Notably, a majority of the film is dedicated to introducing a new character, Rody Soul. Introducing a new character in a stand-alone movie for a well-known series can be challenging, let alone making them interesting enough to hold their own alongside familiar and well-established favourites. But World Heroes’ Mission has managed to do all these things and do them will when it comes to Rody. A little bit more jaded than Deku, Rody is an average teen by My Hero Academia standards, in that he is not training to be a hero. Rody is the primary carer of his two younger siblings and has seen the role of heroes commodified and doesn’t have too much respect for pro heroes. He’s very expressive, over-exaggerated, has an interesting history and responsibilities that repeatedly inform his decisions, and he vibes well with Deku. This makes Rody an interesting and valuable addition to World Heroes’ Mission, being a nice change of perspective outside of the hero viewpoint My Hero Academia usually offers and making for a great secondary protagonist of the film.

Like many anime series with large casts, World Heroes’ Mission has nominated a select number of characters from the main cast to actually focus on, with other U.A. characters and pro heroes outside of Deku, Bakugo and Todoroki confined to cutaway clips where they are given a second or two to comment on things occurring in the main storyline or are briefly shown fighting during a major action set piece. I think this works for the film as this leaves more time to develop newcomer Rody, who I believe is worth reduced cameos from the extensive cast of My Hero Academia. However, it is something to bear in mind if you’re coming into the film hoping for focus on your particular fav.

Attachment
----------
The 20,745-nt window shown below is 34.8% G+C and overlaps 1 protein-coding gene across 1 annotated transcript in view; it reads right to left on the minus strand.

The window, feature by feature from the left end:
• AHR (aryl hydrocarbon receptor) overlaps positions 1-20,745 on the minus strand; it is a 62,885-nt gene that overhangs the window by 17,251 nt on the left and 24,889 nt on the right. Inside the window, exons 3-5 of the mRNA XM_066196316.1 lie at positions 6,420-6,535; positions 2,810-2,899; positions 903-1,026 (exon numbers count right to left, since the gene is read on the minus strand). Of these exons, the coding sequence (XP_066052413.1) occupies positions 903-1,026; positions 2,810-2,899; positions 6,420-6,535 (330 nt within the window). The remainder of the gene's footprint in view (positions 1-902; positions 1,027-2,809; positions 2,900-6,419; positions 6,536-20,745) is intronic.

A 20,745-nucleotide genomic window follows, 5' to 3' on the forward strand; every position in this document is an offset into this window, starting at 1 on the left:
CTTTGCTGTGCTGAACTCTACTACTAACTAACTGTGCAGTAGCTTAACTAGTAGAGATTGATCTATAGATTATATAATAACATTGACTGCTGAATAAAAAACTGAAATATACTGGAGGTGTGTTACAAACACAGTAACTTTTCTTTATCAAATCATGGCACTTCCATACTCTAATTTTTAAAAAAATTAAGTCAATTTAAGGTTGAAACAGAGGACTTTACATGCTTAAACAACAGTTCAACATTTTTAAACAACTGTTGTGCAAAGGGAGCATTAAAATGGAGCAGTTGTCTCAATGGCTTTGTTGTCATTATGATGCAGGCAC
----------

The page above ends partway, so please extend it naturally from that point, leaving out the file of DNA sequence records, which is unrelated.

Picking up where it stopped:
It is also worth mentioning that the special features are lean in this release, with the DVD/Blu-Ray Combo only containing previews for the film. This is especially odd given the existence of an OVA prequel for the film featuring the gang at the airport before their departure to Otheon, but alas, it is not included in this release.



My Hero Academia: World Heroes’ Mission delivers a fun international adventure for Deku and co, with a lot of excitement to be had across its various set pieces. Rody in particular makes a great and compelling addition to the cast, and although the movie finds itself in a liminal space separate to the anime series for the most part, it is definitely one not to be missed by fans.


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A review copy was provided by Crunchyroll to the author for the purpose of this review.

2021 My Hero Academia The Movie Project © K. Horikoshi/Shueisha